They will also know that every step they make will be examined, and no matter what they do, they will never escape the Harry Potter tag. Hopefully, they will never live to regret being part of a fantastic and fantastical journey.
Author rewrites an earlier gesture
Canadian author Margaret Atwood is one of my favourite authors and I liked her even more after she had the courage to admit she was wrong to pull out of the Emirates Airline Festival of Literature two years ago. She was caught up in the row over a book by a barely known British author called Geraldine Bedell who alleged that her novel The Gulf Between Us had been banned. Atwood later discovered that Bedell had never been invited in the first place. I shall be in the front row at next year's festival.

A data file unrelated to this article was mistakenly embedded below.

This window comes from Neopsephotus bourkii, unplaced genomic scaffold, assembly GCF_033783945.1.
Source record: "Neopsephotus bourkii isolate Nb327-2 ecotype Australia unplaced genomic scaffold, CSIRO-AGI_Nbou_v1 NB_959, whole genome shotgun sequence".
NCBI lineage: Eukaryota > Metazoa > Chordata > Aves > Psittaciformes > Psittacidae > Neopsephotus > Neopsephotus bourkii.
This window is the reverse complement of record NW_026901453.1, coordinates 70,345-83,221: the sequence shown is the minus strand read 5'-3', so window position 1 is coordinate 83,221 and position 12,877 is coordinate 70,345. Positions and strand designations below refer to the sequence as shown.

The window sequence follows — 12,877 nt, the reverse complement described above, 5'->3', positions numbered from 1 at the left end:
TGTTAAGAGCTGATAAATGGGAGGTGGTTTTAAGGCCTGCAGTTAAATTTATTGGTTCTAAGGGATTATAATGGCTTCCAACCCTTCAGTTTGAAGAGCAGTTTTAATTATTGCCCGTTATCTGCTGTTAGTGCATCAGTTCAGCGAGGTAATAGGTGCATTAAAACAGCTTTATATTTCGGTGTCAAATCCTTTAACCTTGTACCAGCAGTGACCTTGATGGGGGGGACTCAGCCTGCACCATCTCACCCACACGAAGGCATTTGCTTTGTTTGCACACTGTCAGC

Fashion's high price
The Jimmy Choo retail queen Tamara Mellon is to become a trade envoy for Britain with a brief to travel the world promoting the country's fashion industry. I hope she takes a pair of comfortable shoes with her. I bought my first pair of Jimmy Choos last year, ridiculously expensive and absolutely beautiful but every time I wear them I feel like the little mermaid in the Hans Christian Andersen fairytale - every step feels like I'm walking on sharp swords. It's a price I'm increasingly unwilling to pay for the sake of fashion.
Generation gaps strike even the legendary cool
It comes to us all in the end as parents, that worrying feeling that you are being deeply uncool trying to get down with the kids, but who would have thought it would come to the king of cool himself, Mick Jagger?